Although the Brush et al.8 study and the present one found that students with higher involvement in community service had higher performance in some measures, both studies failed to show that students’ participation in community service is related to objective measures of clinical skills, including interpersonal skills. We grant this appears counterintuitive, expecting that students inclined to greater community service would also demonstrate better interpersonal skills. Perhaps the measures of interpersonal skills assessed in clinical skills examinations are very constrained (focused), missing the correlation between community service and overall clinical performance as measured (in the present study) by GPA, (which includes small group participation grades in the preclinical years and clinical evaluations by residents and attendings in third year clerkships), and residency director ratings. Importantly, our results indicate that students’ involvement with community service is related to their internship performances, as rated by residency directors in terms of both ACGME competencies and overall performance in comparison to their peers. It may be that community service involvement fosters aspects of professional development, such as altruism, dutifulness, and awareness of systems-based practice issues, that are carried forward into residency and enhances the graduates’ overall internship abilities.

This study has several limitations. The study institution may be unique in that it provides students with support for community service activities through the presence of a campus community service office. Students have easy access to learn about community service opportunities and students are able to record their hours of participation in these activities on an ongoing basis. That students self-report their community service hours to the institution’s community service office is another study limitation. Some students may have engaged in more community service than they reported. However, the community service office stresses the advantages for students to provide accurate records in that the office presents awards based upon number of service hours performed and provides assistance with documentation for scholarship and residency application purposes. Additionally, the opportunity for students to record participation in community service on an ongoing basis and by number of hours served per each activity at a central office provides a setting where they are likely to be accurate with their service records. The study used existing office records that were not devised for research purposes, nor did it rely on subject recall of activity that could be inaccurate or biased. Furthermore, community service participation did not occur in a service learning context, and thus represents community service involvement in the spirit of volunteerism and not within the subtext of a required rotation.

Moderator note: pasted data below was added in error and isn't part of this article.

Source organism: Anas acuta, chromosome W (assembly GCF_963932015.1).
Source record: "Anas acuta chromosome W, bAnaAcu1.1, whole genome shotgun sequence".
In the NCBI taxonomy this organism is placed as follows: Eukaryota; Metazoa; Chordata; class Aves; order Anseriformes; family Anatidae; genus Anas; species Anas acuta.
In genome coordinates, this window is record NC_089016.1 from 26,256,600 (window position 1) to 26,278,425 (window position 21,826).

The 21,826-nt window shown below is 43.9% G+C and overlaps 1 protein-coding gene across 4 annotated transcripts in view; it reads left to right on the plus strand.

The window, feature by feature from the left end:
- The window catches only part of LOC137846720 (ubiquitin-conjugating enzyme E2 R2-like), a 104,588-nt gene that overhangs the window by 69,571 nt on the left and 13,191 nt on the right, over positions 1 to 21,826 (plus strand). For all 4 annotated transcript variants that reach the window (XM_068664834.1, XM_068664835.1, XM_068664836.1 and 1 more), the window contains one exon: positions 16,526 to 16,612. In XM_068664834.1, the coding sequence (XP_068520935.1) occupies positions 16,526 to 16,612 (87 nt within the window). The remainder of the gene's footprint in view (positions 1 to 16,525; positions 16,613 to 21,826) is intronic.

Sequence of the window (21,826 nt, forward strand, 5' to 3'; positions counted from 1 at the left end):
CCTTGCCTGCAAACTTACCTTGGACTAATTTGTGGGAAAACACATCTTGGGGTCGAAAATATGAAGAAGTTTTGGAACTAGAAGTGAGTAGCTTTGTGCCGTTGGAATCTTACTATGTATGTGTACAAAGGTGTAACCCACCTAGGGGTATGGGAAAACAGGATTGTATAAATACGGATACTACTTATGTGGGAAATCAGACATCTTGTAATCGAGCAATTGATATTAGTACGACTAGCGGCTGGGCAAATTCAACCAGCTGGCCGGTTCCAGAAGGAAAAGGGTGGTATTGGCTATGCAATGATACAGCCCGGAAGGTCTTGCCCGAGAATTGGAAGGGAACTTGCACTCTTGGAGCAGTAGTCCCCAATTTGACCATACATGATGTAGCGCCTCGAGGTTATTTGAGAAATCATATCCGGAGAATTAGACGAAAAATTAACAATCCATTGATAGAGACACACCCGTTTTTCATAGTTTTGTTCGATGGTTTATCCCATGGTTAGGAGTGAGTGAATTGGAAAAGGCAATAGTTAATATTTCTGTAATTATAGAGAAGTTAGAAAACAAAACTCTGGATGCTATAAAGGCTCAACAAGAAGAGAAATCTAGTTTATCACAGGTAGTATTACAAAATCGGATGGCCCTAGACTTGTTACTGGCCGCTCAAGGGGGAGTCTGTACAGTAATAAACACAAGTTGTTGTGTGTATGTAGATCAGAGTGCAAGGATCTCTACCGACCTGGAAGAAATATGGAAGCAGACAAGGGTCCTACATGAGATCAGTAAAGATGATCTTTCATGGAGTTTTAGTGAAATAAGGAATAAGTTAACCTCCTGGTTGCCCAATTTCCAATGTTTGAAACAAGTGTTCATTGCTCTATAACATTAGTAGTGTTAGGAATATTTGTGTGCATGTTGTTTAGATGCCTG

The study results have notable implications for the medical school selection process. In previous research completed at this institution, we demonstrated that premedical school community service correlated with community service hours completed during medical school.5 However, that study left the unanswered question of whether premedical school community service hours were a narrow predictor of medical school performance (i.e., future community service) or whether premedical school community service could serve as an important measure of noncognitive traits that also predicted better academic performance. Taken together, our previous study along with this one demonstrate that premedical school community service should receive emphasis in the selection process because it is associated with community service participation during medical school, and community service during medical school is associated with better medical school and residency performance.

In summary, medical students at this institution who performed greater numbers of community service hours during medical school were also more likely to have better medical school and residency academic performance as measured by medical school class rank (GPA), USMLE Step 2 CK scores, and residency director ratings.

Back to Top | Article Outline

References

1 McCurdy L, Good LD, Inui TS, et al. Fulfilling the social contract between medical schools and the public. Acad Med. 1997;72:1063–70.

2 Elam CL, Stratton TD, Wiggs JS, et al. Gauging interest in community service: a retrospective review of admission files. Acad Med. 2002;77:S23–S25.

3 The Medical Objectives Writing Group. Report I of the Medical School Objectives Project. Acad Med. 1999;74:8–13.

4 Barzansky B, Etzel SI. Educational programs at US medical schools, 2002-2003. JAMA. 2003;209:1190–96.

5 Blue AV, Basco WT, Geesey ME, et al. How does pre-admission community service involvement compare with community service during medical school? Teach Learn Med. 2005;17:316–21.

6 Seifer SD. Service-learning: Community-campus partnerships for health professions education. Acad Med. 1998;73:273–7.

7 Owen JA, Gregory MS, Connors AF Jr. Can medical school admission committee members predict which applicants will choose primary care careers? Acad Med. 2002;77:344–9.

8 Brush DR, Markert RJ, Lazarus CJ. The relationship between service learning and medical student academic and professional outcomes. Teach Learn Med. 2006;18:9–13.

9 Taylor ML, Blue AV, Mainous AG III, Geesey ME, Basco WT. The relationship between the National Board of Medical Examiners’ prototype of the Step 2 Clinical Skills exam and interns’ performance. Acad Med. 2005;80:496–501.

10 Cook TD, Campbell DT. Quasi-Experimentations: Design and Analysis Issues for Field Settings. Boston: Houghton Mifflin, 1979.

© 2006 Association of American Medical Colleges

Login

Article Tools

Images

Share